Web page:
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Does that wagging tail really mean that he’s happy? Don’t count on it. As is often the case with people who we think we know, there’s a lot of misunderstanding going on between man and his canine best friend.
It’s certainly not for a lack of effort on the dog's part: Recent studies have shown that our faithful companions can track human eye movements, sniff out diseases — sometimes before our doctors do — and wag their tails differently for their owners.
But since dogs haven’t mastered English yet, there’s a good deal of mind reading required when it comes to understanding canines.
“With dogs and owners, it is not so much a dialogue but a monologue,” says Anders Hallgren, a Swedish animal psychologist and the author of The ABCs of Dog Language. “Owners take over the communication and don’t listen or don’t read what the dogs are saying.”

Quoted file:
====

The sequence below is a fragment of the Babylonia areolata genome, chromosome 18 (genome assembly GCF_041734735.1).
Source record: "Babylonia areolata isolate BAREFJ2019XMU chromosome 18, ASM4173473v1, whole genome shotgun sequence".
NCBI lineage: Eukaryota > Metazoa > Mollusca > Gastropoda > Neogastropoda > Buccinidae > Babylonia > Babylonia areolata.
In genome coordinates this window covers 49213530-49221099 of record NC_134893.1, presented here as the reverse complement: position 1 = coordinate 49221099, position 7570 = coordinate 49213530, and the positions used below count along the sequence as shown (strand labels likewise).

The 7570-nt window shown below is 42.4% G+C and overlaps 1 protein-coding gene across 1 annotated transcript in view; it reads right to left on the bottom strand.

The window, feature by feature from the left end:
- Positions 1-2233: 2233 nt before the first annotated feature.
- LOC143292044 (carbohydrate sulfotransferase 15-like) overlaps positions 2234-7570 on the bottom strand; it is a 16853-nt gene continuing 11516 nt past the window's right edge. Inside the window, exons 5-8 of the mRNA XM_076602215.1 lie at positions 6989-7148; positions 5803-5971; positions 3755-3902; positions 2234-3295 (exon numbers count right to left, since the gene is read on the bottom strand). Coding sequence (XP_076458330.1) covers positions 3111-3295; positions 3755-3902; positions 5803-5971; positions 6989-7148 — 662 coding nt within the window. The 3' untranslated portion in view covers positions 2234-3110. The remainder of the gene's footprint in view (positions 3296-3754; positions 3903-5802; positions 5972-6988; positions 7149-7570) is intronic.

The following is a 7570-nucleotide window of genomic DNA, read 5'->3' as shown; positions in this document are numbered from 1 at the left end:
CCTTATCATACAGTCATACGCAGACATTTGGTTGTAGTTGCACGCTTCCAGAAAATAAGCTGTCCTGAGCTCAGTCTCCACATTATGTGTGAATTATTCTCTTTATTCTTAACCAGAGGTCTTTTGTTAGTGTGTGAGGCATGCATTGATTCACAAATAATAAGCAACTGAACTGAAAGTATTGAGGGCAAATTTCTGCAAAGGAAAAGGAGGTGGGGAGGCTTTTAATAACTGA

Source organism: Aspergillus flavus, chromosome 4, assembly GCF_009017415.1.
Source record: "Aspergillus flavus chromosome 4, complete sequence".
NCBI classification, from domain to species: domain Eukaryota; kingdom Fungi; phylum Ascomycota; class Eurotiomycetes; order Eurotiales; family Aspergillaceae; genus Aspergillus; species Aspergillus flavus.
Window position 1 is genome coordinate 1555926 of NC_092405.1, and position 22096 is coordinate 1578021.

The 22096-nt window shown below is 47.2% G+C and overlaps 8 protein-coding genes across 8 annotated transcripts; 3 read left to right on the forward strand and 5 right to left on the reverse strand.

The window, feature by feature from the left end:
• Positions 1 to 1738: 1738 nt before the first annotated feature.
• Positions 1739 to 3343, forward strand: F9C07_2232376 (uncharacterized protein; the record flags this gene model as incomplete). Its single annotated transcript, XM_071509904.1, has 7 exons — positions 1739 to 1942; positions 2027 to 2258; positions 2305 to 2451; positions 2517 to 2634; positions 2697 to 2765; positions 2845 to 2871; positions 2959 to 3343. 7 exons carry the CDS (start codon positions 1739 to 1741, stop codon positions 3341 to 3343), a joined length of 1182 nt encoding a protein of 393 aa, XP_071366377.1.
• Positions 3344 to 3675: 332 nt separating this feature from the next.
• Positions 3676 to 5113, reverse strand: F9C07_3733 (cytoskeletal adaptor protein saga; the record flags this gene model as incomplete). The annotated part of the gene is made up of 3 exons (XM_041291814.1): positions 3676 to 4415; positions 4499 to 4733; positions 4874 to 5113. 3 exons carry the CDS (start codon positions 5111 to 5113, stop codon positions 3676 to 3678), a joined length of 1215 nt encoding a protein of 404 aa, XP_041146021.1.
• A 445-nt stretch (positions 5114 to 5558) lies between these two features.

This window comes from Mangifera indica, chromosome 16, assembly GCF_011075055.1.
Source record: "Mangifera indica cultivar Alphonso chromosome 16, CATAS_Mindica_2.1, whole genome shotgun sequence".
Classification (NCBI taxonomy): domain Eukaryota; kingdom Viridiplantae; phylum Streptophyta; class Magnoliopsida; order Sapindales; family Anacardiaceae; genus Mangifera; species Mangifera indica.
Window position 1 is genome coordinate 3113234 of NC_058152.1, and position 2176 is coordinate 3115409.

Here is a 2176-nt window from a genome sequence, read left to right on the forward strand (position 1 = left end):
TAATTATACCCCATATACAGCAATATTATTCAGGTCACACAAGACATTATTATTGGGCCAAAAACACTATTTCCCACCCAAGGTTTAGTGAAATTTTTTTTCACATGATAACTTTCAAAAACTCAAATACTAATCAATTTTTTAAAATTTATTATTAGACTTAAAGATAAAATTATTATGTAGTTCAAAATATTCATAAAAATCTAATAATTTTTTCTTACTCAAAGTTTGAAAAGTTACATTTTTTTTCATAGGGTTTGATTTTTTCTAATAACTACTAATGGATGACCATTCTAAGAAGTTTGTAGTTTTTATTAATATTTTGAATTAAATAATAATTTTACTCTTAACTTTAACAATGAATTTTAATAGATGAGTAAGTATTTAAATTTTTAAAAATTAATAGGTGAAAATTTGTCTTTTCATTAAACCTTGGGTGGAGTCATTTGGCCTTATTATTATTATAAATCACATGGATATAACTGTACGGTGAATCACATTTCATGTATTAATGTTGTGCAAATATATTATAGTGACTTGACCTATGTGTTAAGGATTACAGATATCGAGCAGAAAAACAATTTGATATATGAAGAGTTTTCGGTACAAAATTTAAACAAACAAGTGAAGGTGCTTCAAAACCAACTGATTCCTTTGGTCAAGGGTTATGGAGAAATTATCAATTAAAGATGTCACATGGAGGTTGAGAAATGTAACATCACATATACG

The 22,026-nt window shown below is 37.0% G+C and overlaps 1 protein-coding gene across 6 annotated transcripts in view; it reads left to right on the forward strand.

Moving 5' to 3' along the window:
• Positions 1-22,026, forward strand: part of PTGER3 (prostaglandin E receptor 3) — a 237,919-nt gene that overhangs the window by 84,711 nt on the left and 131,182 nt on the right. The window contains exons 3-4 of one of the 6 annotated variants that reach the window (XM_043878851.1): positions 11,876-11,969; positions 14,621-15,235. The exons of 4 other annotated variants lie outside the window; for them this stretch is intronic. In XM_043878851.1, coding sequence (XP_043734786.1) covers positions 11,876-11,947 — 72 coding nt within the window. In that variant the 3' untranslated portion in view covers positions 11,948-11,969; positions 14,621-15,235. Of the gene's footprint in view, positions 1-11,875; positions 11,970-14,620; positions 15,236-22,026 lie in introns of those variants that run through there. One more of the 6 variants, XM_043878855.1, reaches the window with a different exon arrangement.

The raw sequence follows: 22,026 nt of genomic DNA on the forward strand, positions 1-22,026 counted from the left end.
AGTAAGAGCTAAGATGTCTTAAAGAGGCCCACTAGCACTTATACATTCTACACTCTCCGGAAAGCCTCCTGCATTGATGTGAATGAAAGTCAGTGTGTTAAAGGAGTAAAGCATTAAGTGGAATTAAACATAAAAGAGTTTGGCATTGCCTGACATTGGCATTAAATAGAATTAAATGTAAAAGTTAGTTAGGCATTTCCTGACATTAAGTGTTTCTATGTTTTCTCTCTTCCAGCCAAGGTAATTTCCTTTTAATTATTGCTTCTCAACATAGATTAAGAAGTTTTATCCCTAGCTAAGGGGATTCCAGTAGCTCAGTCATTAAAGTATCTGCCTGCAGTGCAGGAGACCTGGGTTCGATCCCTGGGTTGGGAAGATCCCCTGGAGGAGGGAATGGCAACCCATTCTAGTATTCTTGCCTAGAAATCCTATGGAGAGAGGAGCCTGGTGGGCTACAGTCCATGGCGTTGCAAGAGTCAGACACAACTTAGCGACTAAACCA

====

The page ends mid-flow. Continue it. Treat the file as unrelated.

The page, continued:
From half-moon eyes to demand barking, there are myriad ways that our four-legged wonders try to communicate with us every day.
“If you look at dogs’ eyes, you can see so much,” says Hallgren. “There are so many muscles around each eye that they can quickly change from attack mode to flight mode to ‘I’m starving mode' — especially if they’re near the table.”
One commonly misinterpreted eye movement is what animal psychologists call "half-moon eyes."
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